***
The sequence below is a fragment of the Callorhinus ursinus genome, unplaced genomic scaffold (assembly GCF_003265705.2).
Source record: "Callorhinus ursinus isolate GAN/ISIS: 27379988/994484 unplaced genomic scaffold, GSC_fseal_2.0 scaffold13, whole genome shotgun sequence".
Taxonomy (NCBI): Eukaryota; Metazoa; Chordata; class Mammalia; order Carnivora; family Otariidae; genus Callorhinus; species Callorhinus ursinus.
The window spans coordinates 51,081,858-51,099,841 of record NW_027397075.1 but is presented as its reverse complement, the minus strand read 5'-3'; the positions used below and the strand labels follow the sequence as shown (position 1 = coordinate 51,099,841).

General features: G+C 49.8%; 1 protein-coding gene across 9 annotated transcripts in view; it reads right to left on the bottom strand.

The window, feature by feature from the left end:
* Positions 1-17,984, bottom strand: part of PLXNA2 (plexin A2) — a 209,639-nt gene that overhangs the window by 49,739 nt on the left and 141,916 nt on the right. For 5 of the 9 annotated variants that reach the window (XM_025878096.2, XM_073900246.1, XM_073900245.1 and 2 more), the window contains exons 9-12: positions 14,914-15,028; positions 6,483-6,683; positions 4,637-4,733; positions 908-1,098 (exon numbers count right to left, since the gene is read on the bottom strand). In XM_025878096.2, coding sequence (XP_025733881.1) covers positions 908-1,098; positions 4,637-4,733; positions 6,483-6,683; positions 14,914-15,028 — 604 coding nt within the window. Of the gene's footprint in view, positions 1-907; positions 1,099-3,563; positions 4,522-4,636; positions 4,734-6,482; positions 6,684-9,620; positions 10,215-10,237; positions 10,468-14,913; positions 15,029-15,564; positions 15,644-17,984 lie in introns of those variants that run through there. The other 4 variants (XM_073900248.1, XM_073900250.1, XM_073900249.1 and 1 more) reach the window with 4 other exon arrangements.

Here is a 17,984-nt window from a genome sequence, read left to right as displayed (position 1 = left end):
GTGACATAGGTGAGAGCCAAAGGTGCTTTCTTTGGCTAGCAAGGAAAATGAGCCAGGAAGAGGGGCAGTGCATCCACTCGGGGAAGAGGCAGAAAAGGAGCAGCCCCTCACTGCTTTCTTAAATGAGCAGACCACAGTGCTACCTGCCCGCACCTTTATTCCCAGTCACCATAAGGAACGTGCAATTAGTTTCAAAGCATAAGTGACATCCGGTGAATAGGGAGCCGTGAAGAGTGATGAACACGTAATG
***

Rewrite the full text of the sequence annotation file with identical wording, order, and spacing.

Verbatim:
The sequence below is a fragment of the Callorhinus ursinus genome, unplaced genomic scaffold (assembly GCF_003265705.2).
Source record: "Callorhinus ursinus isolate GAN/ISIS: 27379988/994484 unplaced genomic scaffold, GSC_fseal_2.0 scaffold13, whole genome shotgun sequence".
Taxonomy (NCBI): Eukaryota; Metazoa; Chordata; class Mammalia; order Carnivora; family Otariidae; genus Callorhinus; species Callorhinus ursinus.
The window spans coordinates 51,081,858-51,099,841 of record NW_027397075.1 but is presented as its reverse complement, the minus strand read 5'-3'; the positions used below and the strand labels follow the sequence as shown (position 1 = coordinate 51,099,841).

General features: G+C 49.8%; 1 protein-coding gene across 9 annotated transcripts in view; it reads right to left on the bottom strand.

The window, feature by feature from the left end:
* Positions 1-17,984, bottom strand: part of PLXNA2 (plexin A2) — a 209,639-nt gene that overhangs the window by 49,739 nt on the left and 141,916 nt on the right. For 5 of the 9 annotated variants that reach the window (XM_025878096.2, XM_073900246.1, XM_073900245.1 and 2 more), the window contains exons 9-12: positions 14,914-15,028; positions 6,483-6,683; positions 4,637-4,733; positions 908-1,098 (exon numbers count right to left, since the gene is read on the bottom strand). In XM_025878096.2, coding sequence (XP_025733881.1) covers positions 908-1,098; positions 4,637-4,733; positions 6,483-6,683; positions 14,914-15,028 — 604 coding nt within the window. Of the gene's footprint in view, positions 1-907; positions 1,099-3,563; positions 4,522-4,636; positions 4,734-6,482; positions 6,684-9,620; positions 10,215-10,237; positions 10,468-14,913; positions 15,029-15,564; positions 15,644-17,984 lie in introns of those variants that run through there. The other 4 variants (XM_073900248.1, XM_073900250.1, XM_073900249.1 and 1 more) reach the window with 4 other exon arrangements.

Here is a 17,984-nt window from a genome sequence, read left to right as displayed (position 1 = left end):
GTGACATAGGTGAGAGCCAAAGGTGCTTTCTTTGGCTAGCAAGGAAAATGAGCCAGGAAGAGGGGCAGTGCATCCACTCGGGGAAGAGGCAGAAAAGGAGCAGCCCCTCACTGCTTTCTTAAATGAGCAGACCACAGTGCTACCTGCCCGCACCTTTATTCCCAGTCACCATAAGGAACGTGCAATTAGTTTCAAAGCATAAGTGACATCCGGTGAATAGGGAGCCGTGAAGAGTGATGAACACGTAATG